Although antidepressants have helped many, many people manage and control their depression, this particular type of medication has often been associated with an unwelcomed side effect: weight gain.
That’s a concern not only because extra pounds can be unhealthy, but because the prospect of gaining weight might discourage a person from taking medications they need.
Let’s clear up a few misconceptions first. Not everyone gains weight when taking antidepressants, says Dr. Andrew Morson, a New Orleans-based psychiatrist.
“Based on my clinical experience, about a third of people typically gain weight when taking an antidepressant,” said Dr. Morson.
Researchers don’t understand why antidepressants may cause weight gain, Dr. Morson says. One theory suggests their effect on the neurotransmitter serotonin impacts its role in regulating appetite.
It’s also important to note that some individuals’ weight gain might not be directly attributable to the antidepressants they take. For example, there may be biological factors associated with the depression itself that causes weight gain or a person may experience improved mood and appetite while taking an antidepressant, which may also result in increased weight.
Is One Antidepressant Better than Another?
According to the Harvard Health Blog, “a study from a Harvard-based team shows that the amount gained is usually small, and that it differs little from one antidepressant to another.”
However, the Mayo Clinic suggests that some antidepressants may cause patients to gain weight more than others.
Additionally, a study conducted by researchers at Massachusetts General Hospital used electronic medical records to track the 12-month weight change of more than 19,000 patients who took antidepressants for at least three months. They found some medications were associated with more long-term weight gain than others. As a result, healthcare providers may consider prescribing different medications if patients are concerned with any amount of weight gain.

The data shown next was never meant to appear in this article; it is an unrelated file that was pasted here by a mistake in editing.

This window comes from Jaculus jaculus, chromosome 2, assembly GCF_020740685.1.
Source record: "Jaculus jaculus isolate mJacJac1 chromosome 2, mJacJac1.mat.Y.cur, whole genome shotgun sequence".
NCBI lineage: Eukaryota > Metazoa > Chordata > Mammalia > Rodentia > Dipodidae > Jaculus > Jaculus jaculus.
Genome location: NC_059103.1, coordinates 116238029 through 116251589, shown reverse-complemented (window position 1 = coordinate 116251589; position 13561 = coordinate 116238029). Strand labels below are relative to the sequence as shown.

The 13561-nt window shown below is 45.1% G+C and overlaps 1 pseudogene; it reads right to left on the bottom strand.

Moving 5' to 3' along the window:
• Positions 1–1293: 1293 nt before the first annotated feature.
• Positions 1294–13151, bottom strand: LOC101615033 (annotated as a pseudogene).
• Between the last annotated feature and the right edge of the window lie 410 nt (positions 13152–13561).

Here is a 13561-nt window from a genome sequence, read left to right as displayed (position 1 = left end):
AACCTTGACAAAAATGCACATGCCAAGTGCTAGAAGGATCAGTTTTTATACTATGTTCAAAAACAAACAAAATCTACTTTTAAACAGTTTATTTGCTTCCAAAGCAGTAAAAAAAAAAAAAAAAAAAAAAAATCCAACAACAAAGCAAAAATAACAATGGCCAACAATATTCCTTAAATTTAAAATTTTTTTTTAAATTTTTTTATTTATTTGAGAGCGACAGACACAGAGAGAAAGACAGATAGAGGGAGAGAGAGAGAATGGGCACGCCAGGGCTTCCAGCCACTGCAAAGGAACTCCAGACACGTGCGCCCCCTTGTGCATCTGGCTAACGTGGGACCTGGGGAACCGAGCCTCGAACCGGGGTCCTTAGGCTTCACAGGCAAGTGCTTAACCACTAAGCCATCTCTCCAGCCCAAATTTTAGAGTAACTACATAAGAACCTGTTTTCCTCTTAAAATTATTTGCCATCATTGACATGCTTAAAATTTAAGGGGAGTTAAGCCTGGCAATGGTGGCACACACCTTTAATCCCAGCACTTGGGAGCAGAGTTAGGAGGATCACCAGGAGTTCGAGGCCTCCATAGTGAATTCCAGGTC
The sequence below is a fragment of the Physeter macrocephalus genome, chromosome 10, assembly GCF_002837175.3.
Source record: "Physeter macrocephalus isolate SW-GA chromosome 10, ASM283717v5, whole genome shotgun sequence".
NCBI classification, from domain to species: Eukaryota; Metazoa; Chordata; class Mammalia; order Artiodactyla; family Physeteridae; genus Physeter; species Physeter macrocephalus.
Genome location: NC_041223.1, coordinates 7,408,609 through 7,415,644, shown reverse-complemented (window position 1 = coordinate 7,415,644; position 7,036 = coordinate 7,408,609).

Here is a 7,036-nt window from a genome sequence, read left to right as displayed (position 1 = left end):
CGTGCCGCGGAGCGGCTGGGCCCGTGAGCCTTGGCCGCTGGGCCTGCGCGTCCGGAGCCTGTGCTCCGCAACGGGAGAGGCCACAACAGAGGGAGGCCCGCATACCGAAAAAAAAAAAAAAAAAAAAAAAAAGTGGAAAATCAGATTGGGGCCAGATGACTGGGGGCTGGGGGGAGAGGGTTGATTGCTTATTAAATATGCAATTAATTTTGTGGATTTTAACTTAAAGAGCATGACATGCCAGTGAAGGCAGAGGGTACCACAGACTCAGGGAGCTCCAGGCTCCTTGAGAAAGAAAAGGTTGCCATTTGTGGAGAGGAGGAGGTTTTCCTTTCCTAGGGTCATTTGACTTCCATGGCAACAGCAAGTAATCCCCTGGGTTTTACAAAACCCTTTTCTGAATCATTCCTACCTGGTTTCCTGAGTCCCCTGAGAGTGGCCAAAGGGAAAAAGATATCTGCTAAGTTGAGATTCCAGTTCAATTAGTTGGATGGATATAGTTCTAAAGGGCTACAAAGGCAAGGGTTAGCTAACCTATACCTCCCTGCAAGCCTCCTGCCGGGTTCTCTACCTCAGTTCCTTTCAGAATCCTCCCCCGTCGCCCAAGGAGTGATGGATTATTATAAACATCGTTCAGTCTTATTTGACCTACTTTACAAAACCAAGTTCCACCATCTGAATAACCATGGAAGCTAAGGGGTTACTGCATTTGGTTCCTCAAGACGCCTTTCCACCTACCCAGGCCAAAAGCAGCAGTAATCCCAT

Regardless, Dr. Morson cautions that different patients may experience vastly different results. “You have a lot of people who don’t gain any weight and those that gain 30 or 40 pounds,” said Dr. Morson.
Patients’ reaction to weight gain likewise varies, he says. An individual suffering from severe depression may be willing to accept weight gain if their medication alleviates their symptoms, while someone with mild depression may be unwilling to tolerate even a few extra pounds.
Managing Weight Gain
Patients who experience weight gain while taking an antidepressant may want to pay closer attention to their diet and increase their physical activity, Dr. Morson says. Studies show exercise itself releases feel-good endorphins and can help curb the symptoms of depression.
Dr. Morson cautions that patients may find losing weight to be challenging when they are taking an antidepressant.
If weight gain becomes a concern, Dr. Morson says, patients need to talk with their healthcare providers to develop a plan of action. “Stopping an antidepressant abruptly is never a good idea because you can get withdrawal symptoms that can be unpleasant and there’s a significant risk that the depression can come back.”
Finding the right antidepressant medication that doesn’t add extra pounds is a journey you and your healthcare provider can take together.
This blog is for informational purposes only and does not constitute medical advice. Do not make any changes to your current medications or dosing without consulting your healthcare provider.
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